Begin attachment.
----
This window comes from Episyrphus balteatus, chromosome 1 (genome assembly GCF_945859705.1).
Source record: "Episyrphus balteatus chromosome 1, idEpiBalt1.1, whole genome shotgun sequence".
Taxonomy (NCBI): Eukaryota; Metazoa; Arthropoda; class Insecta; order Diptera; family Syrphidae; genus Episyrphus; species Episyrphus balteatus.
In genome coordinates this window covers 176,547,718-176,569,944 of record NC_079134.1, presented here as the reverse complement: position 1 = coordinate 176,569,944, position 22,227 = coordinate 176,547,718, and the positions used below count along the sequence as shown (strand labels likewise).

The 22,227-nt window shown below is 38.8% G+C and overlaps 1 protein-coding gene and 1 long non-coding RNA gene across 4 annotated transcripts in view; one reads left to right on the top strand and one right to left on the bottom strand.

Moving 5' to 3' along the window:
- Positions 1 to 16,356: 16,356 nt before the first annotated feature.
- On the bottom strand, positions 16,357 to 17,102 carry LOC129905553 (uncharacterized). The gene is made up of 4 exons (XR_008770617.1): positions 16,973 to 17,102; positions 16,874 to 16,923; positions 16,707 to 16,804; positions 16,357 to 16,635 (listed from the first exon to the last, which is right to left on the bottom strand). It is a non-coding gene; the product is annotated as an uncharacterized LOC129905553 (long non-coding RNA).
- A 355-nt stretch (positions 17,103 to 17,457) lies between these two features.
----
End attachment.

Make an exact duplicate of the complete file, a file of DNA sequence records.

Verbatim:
This window comes from Episyrphus balteatus, chromosome 1 (genome assembly GCF_945859705.1).
Source record: "Episyrphus balteatus chromosome 1, idEpiBalt1.1, whole genome shotgun sequence".
Taxonomy (NCBI): Eukaryota; Metazoa; Arthropoda; class Insecta; order Diptera; family Syrphidae; genus Episyrphus; species Episyrphus balteatus.
In genome coordinates this window covers 176,547,718-176,569,944 of record NC_079134.1, presented here as the reverse complement: position 1 = coordinate 176,569,944, position 22,227 = coordinate 176,547,718, and the positions used below count along the sequence as shown (strand labels likewise).

The 22,227-nt window shown below is 38.8% G+C and overlaps 1 protein-coding gene and 1 long non-coding RNA gene across 4 annotated transcripts in view; one reads left to right on the top strand and one right to left on the bottom strand.

Moving 5' to 3' along the window:
- Positions 1 to 16,356: 16,356 nt before the first annotated feature.
- On the bottom strand, positions 16,357 to 17,102 carry LOC129905553 (uncharacterized). The gene is made up of 4 exons (XR_008770617.1): positions 16,973 to 17,102; positions 16,874 to 16,923; positions 16,707 to 16,804; positions 16,357 to 16,635 (listed from the first exon to the last, which is right to left on the bottom strand). It is a non-coding gene; the product is annotated as an uncharacterized LOC129905553 (long non-coding RNA).
- A 355-nt stretch (positions 17,103 to 17,457) lies between these two features.